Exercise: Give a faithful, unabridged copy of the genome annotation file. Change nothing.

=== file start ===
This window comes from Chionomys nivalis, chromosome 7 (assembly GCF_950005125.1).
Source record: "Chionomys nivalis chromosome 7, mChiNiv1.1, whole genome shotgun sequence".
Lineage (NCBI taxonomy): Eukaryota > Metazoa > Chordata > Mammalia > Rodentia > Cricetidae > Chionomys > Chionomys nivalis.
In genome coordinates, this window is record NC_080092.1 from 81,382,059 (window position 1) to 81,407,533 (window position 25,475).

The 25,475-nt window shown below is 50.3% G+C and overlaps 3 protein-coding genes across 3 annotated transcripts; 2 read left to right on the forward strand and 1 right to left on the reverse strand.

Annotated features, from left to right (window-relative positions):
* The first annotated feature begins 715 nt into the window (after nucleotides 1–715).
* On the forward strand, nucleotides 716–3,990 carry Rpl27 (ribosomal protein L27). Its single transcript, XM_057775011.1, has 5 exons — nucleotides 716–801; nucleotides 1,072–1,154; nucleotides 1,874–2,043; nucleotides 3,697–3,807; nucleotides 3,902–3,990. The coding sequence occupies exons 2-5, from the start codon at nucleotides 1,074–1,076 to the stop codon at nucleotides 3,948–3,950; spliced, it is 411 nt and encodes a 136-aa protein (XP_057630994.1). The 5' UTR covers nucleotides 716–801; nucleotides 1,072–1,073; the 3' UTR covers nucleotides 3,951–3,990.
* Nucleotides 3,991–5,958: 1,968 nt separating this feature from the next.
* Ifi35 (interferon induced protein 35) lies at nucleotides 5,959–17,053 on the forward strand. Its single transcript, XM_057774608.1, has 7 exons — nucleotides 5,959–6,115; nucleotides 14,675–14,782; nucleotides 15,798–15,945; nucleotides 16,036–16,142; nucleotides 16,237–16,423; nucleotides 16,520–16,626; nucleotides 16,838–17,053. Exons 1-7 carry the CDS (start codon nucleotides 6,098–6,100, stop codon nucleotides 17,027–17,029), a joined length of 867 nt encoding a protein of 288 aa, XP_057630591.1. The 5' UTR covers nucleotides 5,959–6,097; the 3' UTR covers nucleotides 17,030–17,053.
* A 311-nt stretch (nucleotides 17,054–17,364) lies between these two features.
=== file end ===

This window comes from Chionomys nivalis, chromosome 7 (assembly GCF_950005125.1).
Source record: "Chionomys nivalis chromosome 7, mChiNiv1.1, whole genome shotgun sequence".
Lineage (NCBI taxonomy): Eukaryota > Metazoa > Chordata > Mammalia > Rodentia > Cricetidae > Chionomys > Chionomys nivalis.
In genome coordinates, this window is record NC_080092.1 from 81,382,059 (window position 1) to 81,407,533 (window position 25,475).

The 25,475-nt window shown below is 50.3% G+C and overlaps 3 protein-coding genes across 3 annotated transcripts; 2 read left to right on the forward strand and 1 right to left on the reverse strand.

Annotated features, from left to right (window-relative positions):
* The first annotated feature begins 715 nt into the window (after nucleotides 1–715).
* On the forward strand, nucleotides 716–3,990 carry Rpl27 (ribosomal protein L27). Its single transcript, XM_057775011.1, has 5 exons — nucleotides 716–801; nucleotides 1,072–1,154; nucleotides 1,874–2,043; nucleotides 3,697–3,807; nucleotides 3,902–3,990. The coding sequence occupies exons 2-5, from the start codon at nucleotides 1,074–1,076 to the stop codon at nucleotides 3,948–3,950; spliced, it is 411 nt and encodes a 136-aa protein (XP_057630994.1). The 5' UTR covers nucleotides 716–801; nucleotides 1,072–1,073; the 3' UTR covers nucleotides 3,951–3,990.
* Nucleotides 3,991–5,958: 1,968 nt separating this feature from the next.
* Ifi35 (interferon induced protein 35) lies at nucleotides 5,959–17,053 on the forward strand. Its single transcript, XM_057774608.1, has 7 exons — nucleotides 5,959–6,115; nucleotides 14,675–14,782; nucleotides 15,798–15,945; nucleotides 16,036–16,142; nucleotides 16,237–16,423; nucleotides 16,520–16,626; nucleotides 16,838–17,053. Exons 1-7 carry the CDS (start codon nucleotides 6,098–6,100, stop codon nucleotides 17,027–17,029), a joined length of 867 nt encoding a protein of 288 aa, XP_057630591.1. The 5' UTR covers nucleotides 5,959–6,097; the 3' UTR covers nucleotides 17,030–17,053.
* A 311-nt stretch (nucleotides 17,054–17,364) lies between these two features.